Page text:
Channing Tatum Feature

Hail, Caesar! Review: Lack of Focus is the Name of the Game, Plus No Dames

Monday, February 08, 2016 Rob Samuelson

Hail, Caesar!

Directors: Ethan Coen, Joel Coen
Writers: Joel Coen, Ethan Coen
Starring: Josh Brolin, George Clooney, Alden Ehrenreich, Ralph Fiennes, Scarlett Johansson, Tilda Swinton, Channing Tatum
Rating: Three and a half stars out of five
Available in theaters now

Large sections of Hail, Caesar! are, technically speaking, unnecessary from a structural standpoint. But utility is not everything. In fact, if it were not for the digressions from the movie's A-plot – a 1950s Hollywood studio fixer (Josh Brolin) is tasked with finding the kidnapped star (George Clooney) of the studio's prestige picture that shares the title of the movie in question – there would not be much to it. Those seemingly illogical jags into the zany corners of film history, both in front of and behind the camera, are what bring flavor to the movie.

That is not to say that the main thrust of the film is lacking in entertainment. It's plenty witty and says a lot about Hollywood and American culture of both the '50s and today. Brolin's Eddie Mannix character is a man filled with deep insecurities about his place in the world. Like many men whose pride or workaholism cause them to dismiss therapy, his anxieties manifest themselves as devout Catholic faith. His exhausted priest can't fake any interest in Eddie's banal “sins,” like having trouble with quitting smoking. But he never fails to make that trip to church every day – the Coens cut to closeups of Eddie's watch to punctuate the clockwork nature of his trips to the dusty confession booth.

Eddie's work for the studio is a little blander, although it's an extension of the Catholicism that opens Hail, Caesar! He can never shake his sense of obligation, which forms the basis of his character arc – should he leave his “babysitter” job for a bunch of perpetual screwup movie stars to take a healthy salary with an airline company? There's less life to him as he goes about his job, which is intentional on the writer-director brothers' part. But the straight man clothes don't fit him as well, cinematically, as the private, vulnerably hilarious insecurities he wears intermittently.

Eddie does serve as the audience's eyes and ears for the face-saving oddness that was 1950s Hollywood, perpetually trying to promote its beloved stars as ne'er do wrongs interested in only the most wholesome of pursuits. This is, of course, a lie. It's Eddie's job to keep up the lie, no matter how many weird situations the stars put themselves in. The difficulty of covering up unexpected pregnancies or drunk-driving hit-and-run accidents with professional fall guys is funny because it highlights the classic school dilemma – it's harder to develop a novel cheating scheme than it is to study for the test. But it's so much fun to hear Scarlett Johansson's complaints about being unable to fit into her “fish ass” mermaid costume and to see Alden Ehrenreich's hayseed western star fail spectacularly when the studio forces him into a society romance.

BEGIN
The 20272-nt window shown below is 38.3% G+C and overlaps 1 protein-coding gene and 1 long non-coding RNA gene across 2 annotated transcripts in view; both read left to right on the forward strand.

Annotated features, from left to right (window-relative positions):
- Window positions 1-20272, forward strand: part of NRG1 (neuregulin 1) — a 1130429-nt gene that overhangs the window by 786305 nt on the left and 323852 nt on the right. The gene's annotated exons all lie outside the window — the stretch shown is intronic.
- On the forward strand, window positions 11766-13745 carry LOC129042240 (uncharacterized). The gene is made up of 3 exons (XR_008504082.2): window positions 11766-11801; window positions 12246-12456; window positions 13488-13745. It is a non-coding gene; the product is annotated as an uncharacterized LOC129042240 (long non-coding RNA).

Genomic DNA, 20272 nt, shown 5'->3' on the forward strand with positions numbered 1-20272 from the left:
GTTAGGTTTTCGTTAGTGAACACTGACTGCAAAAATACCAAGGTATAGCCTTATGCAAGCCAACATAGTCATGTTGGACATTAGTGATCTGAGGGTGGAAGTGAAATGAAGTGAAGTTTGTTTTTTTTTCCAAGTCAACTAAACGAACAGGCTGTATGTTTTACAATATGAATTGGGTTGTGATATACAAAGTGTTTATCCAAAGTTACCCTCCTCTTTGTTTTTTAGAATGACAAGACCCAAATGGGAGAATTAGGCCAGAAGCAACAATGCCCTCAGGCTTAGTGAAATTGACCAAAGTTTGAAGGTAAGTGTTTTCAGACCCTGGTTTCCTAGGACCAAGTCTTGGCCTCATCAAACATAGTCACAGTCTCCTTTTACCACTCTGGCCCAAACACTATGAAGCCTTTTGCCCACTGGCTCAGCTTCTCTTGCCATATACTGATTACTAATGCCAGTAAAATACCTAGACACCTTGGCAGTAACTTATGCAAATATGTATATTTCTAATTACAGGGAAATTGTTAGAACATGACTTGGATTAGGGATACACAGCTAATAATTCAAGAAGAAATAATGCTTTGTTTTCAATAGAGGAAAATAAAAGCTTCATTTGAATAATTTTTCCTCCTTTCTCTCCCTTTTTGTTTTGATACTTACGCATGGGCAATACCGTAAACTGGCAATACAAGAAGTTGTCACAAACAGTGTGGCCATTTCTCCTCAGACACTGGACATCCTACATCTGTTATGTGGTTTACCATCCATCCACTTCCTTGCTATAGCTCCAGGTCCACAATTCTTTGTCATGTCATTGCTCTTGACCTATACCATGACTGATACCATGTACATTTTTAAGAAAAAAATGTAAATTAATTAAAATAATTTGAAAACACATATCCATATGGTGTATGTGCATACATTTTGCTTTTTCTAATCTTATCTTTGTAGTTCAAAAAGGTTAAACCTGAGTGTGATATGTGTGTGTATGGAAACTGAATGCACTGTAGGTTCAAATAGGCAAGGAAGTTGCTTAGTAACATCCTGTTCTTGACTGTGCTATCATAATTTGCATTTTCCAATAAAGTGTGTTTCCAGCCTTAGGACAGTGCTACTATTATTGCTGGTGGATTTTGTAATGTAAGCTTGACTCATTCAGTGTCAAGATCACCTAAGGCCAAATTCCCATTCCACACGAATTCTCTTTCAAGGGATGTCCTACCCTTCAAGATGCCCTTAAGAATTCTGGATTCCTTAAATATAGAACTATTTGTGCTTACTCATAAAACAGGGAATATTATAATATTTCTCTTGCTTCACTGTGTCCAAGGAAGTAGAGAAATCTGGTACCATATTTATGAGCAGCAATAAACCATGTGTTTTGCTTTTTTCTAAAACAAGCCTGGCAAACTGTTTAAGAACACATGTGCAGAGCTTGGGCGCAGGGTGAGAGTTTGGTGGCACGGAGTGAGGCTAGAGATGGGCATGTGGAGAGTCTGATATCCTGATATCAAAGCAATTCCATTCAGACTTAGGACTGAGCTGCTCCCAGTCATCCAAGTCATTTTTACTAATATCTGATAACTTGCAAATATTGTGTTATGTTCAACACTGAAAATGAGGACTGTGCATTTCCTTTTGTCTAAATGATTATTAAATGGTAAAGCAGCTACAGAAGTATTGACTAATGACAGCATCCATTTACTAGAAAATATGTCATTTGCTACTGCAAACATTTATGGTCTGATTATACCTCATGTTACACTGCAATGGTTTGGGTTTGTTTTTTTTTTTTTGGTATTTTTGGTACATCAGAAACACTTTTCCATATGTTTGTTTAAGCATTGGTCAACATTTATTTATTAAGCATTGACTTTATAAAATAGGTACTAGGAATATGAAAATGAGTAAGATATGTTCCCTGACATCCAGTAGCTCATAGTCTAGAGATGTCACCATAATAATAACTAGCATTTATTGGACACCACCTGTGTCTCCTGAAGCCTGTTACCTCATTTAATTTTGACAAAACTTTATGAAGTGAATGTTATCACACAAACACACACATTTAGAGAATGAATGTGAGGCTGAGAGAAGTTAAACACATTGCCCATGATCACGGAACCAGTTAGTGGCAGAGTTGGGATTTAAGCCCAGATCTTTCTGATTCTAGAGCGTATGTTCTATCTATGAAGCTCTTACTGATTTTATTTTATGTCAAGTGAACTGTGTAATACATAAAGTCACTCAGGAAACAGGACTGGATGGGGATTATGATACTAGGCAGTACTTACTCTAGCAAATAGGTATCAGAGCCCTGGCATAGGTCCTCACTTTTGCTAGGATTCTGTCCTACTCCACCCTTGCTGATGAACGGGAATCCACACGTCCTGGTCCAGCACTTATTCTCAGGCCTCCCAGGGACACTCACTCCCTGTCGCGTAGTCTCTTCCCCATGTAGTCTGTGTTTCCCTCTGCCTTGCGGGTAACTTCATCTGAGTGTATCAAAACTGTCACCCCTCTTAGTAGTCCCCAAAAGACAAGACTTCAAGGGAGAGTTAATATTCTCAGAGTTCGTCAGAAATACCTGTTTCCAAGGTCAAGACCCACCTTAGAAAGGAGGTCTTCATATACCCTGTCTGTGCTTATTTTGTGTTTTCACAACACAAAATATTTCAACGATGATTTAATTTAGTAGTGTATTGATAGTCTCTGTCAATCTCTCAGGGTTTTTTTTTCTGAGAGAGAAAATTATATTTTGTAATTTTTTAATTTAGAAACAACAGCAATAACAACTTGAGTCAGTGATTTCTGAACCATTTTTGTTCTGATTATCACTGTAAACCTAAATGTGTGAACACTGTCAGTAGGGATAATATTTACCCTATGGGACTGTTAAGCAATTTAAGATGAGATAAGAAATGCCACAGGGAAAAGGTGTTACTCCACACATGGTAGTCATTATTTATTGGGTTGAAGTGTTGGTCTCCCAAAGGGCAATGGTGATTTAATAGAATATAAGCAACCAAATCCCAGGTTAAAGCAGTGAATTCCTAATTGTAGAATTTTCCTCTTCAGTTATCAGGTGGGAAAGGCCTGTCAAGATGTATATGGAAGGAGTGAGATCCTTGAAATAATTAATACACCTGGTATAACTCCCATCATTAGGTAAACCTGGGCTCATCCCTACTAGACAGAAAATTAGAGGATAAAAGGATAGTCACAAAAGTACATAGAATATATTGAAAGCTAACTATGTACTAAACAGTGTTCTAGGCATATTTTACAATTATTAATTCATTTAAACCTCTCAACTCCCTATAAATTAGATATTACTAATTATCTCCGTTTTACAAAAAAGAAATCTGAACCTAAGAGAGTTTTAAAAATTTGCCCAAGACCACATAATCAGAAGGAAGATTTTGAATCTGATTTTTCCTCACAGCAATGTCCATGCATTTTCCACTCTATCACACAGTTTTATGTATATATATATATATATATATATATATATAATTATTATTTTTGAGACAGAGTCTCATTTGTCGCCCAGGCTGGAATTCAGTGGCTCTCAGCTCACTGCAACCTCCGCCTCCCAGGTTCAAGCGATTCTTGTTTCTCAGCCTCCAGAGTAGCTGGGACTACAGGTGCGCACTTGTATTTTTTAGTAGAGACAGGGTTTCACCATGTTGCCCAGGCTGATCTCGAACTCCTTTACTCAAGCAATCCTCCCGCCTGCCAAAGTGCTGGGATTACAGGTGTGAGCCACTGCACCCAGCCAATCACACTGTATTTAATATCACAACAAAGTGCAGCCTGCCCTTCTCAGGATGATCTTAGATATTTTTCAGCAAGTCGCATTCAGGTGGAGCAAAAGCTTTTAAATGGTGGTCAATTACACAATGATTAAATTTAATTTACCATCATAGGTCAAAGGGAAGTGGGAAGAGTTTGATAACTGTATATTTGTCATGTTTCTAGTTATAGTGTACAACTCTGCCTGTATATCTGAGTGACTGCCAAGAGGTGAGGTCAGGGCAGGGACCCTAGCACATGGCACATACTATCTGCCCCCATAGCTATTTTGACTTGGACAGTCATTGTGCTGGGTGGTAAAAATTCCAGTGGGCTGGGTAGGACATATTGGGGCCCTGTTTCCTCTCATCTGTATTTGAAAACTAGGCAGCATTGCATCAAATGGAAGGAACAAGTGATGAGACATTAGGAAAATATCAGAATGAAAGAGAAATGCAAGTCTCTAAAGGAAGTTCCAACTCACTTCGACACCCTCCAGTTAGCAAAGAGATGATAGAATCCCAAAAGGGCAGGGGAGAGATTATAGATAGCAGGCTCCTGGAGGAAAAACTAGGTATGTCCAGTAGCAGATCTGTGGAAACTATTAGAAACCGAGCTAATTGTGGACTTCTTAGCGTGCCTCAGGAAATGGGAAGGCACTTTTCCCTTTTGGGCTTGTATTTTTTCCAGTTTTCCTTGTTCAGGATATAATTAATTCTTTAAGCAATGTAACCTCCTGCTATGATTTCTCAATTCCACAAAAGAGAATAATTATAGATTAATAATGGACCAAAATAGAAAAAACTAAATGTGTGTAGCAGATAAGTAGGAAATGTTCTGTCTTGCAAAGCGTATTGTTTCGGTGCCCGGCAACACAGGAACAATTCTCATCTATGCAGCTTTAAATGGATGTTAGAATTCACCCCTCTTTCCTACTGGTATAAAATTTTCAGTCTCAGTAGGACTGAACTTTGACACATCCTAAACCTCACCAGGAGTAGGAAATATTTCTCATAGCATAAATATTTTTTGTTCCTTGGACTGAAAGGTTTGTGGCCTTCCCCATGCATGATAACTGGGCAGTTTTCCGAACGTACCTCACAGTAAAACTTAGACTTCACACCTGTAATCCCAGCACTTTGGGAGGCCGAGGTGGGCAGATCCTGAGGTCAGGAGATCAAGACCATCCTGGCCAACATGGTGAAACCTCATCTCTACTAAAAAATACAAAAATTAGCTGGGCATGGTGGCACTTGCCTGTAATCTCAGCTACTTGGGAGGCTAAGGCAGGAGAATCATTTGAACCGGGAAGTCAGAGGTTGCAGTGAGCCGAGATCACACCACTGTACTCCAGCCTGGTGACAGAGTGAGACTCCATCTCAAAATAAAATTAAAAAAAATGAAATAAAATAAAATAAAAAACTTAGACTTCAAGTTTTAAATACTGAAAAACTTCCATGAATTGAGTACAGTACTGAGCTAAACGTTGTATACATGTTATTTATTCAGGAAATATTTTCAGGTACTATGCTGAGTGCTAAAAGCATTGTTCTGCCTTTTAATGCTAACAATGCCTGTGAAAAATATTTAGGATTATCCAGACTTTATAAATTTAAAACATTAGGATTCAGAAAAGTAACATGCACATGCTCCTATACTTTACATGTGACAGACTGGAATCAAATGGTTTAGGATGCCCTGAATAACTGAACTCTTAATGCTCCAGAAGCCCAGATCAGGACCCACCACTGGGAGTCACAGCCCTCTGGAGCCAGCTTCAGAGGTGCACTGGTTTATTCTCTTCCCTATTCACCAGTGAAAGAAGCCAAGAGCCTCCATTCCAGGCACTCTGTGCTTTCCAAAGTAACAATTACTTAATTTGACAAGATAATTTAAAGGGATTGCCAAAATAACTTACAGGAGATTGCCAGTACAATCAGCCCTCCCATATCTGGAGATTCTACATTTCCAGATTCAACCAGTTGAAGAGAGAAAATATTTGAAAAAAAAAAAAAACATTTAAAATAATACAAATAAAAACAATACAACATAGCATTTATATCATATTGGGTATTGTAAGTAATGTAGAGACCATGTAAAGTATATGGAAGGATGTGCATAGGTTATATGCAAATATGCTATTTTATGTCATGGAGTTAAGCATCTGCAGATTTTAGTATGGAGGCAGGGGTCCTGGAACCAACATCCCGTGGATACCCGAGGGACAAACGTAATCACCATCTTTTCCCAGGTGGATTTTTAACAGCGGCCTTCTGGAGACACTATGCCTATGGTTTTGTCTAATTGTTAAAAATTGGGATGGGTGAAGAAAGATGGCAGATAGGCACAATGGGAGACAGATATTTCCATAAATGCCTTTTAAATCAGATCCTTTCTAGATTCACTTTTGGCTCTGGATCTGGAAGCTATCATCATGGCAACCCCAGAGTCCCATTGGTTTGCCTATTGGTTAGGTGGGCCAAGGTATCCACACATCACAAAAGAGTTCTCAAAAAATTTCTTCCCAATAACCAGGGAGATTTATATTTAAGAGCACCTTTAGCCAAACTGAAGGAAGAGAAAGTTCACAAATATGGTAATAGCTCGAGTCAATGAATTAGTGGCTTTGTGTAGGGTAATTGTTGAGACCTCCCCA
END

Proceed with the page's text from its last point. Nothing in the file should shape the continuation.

Those moments, along with Tilda Swinton's feuding twin gossip columnists and a summit of greater Los Angeles's religious leaders to determine the relative tastefulness of the film-within-a-film Hail, Caesar!'s depiction of Jesus Christ – but really to bicker over religious semantics – are what make the film come together despite its wobblier parts.

George Clooney's kidnapped star, Baird Whitlock, is one of the lesser elements of the movie. It's a fairly thankless role, playing what amounts to a speaking MacGuffin. Clooney is largely in the movie to make a few silly faces, fall down, and succumb to Marxist ideology. There is surface-level humor to the Whitlock character, but he's a little undercooked for being the film's mechanical goal.
The same can somewhat be said for the gay panic joke animating the sequence with Channing Tatum as Hail, Caesar!'s Gene Kelly stand-in, Burt Gurney. On the set of the sailor musical-comedy No Dames, Tatum goes all out with the dancing and a surprisingly strong singing voice. It's a dazzling display of technical proficiency on his end, but it boils down to a joke about how a bunch of guys on a boat can seem a little, y'know, non-heteronormative. That's fine as a comment on the prudishness and anti-gay sentiment of the times. But it's a bit one-note and slightly off base because Kelly and Frank Sinatra's On the Town, which provides the visual template for this scene, was about a few sailors desperate for some female companionship after spending too long at sea – it was shockingly sexualized, albeit toward the hetero persuasion, for the time. But everyone is so exuberant in selling it, and the Coens so adept at the musical visual style of boxy and presentational shot construction, that it works despite the tired joke at its heart. It is also, like most of the film's most fun moments, not really needed in the way that it's done -- it's largely just an exercise in the fun of a genre that has not been in favor for a long time.

But that's fine. The Coens set out to make a love letter to an era of American cinema and they largely succeed, even if it's a little shaggy and unconnected. It feels good in its looseness and the brothers' mythic ability to create dialogue and goofy character names – hello, Laurence Laurentz and, well, everyone – remains intact. Like Burn After Reading, it is entirely possible this one will become something of an ear worm, sticking itself in your mind and not letting go. When the would-be flaws are the strongest portion of a film, that's a good sign.

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